I had a great time at the Elisa Wallace Clinic but am not going to focus much on the first day for a few reasons: A) it was flatwork day and, while difficult, I felt there were too many people in the session and I did not get as much individual attention as I would have liked and B) the boy forgot his camera battery so no pretty photos. Elisa’s teaching style was good though and something I really meshed with so even though I was a bit disappointed with day 1, I left really looking forward to day 2 which was the jumping phase.
Things did not start great for me. Gus was raring to go and being pretty uppity, though surprisingly not spooking at new fences like he does at Chatt and Poplar. I trotted him all over the field and let him look at everything in hopes we wouldn’t have any stupid stops. He didn’t even care. And then since he was being a little fresh, I let him canter around a bunch hoping to get some of the energy out. But that didn’t really help at all.
The first fence we worked on was just a little step box and Gus landed on the far side and bolted. Lovely. Yanking on him just led to bracing on his part so I basically had to pull him off balance and into a little tiny circle to bring him back down. Elisa was not impressed. She told me I had to make him stop afterwards.
So we kept working on that fence and started adding some combinations. I could not get Gus to stop without letting him go a ways and then turning him. Worse, he was not letting me half halt before the fences either so things were getting kind of ugly. So Elisa quickly changed the way I was riding and asking for him to come back. She had me majorly shorten my reins, brace one hand on his neck and pull directly back with the other. It was much better, immediately.
The problem was though that I have a terrible habit of letting the reins slip through my hands after fences, especially when we get to a bad spot. And, due to my short t-rex arms, I felt like I was choking up too far. Turns out my reins are never really as short as they feel to me, and that was what Elisa wanted because as long as I had my reins short and grabbed rein over the fences, my hands flowed with him and did not catch him in the mouth.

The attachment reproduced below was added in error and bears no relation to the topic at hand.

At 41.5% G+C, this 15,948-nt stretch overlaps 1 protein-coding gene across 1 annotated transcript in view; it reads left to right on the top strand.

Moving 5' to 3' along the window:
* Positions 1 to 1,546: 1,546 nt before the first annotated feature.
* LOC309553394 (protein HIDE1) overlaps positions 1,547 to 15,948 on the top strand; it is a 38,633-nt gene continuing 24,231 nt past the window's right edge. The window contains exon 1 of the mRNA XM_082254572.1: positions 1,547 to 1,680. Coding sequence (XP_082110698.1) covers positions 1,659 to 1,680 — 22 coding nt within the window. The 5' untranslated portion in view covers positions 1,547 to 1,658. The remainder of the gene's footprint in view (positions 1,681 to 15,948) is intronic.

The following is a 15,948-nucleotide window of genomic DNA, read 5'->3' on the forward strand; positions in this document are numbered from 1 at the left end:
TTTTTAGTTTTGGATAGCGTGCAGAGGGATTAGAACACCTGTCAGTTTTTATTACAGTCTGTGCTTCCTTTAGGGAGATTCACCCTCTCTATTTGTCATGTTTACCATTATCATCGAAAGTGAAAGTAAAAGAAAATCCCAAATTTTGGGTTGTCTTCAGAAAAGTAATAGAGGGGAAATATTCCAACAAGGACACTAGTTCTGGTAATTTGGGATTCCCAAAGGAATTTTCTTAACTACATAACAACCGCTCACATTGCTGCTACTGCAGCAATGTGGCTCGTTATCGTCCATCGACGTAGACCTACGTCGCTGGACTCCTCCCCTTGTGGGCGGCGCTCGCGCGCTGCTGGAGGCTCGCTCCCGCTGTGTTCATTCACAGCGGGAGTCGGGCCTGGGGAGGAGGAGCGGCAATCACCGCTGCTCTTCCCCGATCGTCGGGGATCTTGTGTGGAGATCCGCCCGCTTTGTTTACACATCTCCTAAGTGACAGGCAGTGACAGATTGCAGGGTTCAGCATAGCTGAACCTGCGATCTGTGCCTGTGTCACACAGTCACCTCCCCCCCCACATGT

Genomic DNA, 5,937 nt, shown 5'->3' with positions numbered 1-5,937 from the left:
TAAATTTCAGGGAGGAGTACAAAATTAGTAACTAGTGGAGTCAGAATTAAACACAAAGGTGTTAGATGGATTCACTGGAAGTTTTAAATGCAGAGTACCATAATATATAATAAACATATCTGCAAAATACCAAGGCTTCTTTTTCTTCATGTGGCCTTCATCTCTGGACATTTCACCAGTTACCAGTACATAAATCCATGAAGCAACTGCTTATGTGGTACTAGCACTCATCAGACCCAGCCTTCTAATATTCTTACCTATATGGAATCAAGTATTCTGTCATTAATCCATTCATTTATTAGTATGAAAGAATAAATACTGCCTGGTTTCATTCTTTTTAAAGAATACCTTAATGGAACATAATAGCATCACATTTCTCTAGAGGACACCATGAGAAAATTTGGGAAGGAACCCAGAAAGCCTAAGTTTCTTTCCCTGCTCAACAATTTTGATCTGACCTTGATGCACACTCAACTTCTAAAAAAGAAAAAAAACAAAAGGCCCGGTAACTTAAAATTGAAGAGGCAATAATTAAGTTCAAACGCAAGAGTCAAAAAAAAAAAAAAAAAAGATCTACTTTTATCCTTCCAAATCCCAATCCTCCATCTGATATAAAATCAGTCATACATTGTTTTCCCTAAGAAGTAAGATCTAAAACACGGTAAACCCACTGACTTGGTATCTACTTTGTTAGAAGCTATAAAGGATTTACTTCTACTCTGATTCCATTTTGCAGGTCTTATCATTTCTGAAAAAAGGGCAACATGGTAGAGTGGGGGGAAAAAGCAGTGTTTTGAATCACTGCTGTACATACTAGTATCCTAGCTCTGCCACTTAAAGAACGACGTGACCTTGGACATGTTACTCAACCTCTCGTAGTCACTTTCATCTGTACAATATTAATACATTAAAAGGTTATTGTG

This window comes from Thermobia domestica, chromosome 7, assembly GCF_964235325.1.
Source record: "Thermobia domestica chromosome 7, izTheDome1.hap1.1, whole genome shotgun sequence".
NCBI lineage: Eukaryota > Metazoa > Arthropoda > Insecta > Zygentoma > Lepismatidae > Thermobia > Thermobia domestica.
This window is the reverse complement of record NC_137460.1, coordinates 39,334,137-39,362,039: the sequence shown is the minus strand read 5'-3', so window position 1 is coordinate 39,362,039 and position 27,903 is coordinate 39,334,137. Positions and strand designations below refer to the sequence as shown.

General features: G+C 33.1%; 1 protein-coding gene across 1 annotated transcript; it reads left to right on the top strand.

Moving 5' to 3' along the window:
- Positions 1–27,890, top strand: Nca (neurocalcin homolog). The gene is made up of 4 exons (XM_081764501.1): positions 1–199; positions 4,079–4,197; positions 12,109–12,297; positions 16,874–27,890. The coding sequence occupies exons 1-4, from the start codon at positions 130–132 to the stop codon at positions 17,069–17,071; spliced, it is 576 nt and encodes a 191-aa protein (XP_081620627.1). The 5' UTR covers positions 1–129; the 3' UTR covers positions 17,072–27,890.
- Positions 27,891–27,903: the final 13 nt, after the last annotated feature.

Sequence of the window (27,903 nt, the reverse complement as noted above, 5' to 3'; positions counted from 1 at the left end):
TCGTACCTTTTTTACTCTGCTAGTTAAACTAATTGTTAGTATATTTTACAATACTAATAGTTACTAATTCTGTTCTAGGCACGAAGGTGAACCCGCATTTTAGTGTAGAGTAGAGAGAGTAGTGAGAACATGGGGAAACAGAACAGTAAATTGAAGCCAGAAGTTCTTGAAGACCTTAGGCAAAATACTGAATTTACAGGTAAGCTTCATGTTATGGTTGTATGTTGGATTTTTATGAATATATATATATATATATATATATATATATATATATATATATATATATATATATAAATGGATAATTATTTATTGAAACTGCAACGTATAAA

By the end of the day, I had a horse who was rating much better and was no longer running away from me. Cheers to the small things!
On a personal note, this was the first time being in a brand new field of fences, that I was not nervous. None of them were super high of course, but they all felt old hat. It’s a wonderful feeling.
To end the session, Elisa had us do the full course of fences. I actually ended up going twice to really cement the whole “not taking off after fences” thing but I was happy with our effort both times. Gus was brave and bold to the new fences, and willing to come back. I remembered to count (and breath) as I came to the fences and I think it made all the difference.
I would definitely be willing to ride with Elisa again, especially over fences. She has a really down to earth attitude. She’s helpful when mistakes are made but she expects you to learn from them and not make them again. Since she is local, maybe I’ll get a chance to do so again soon!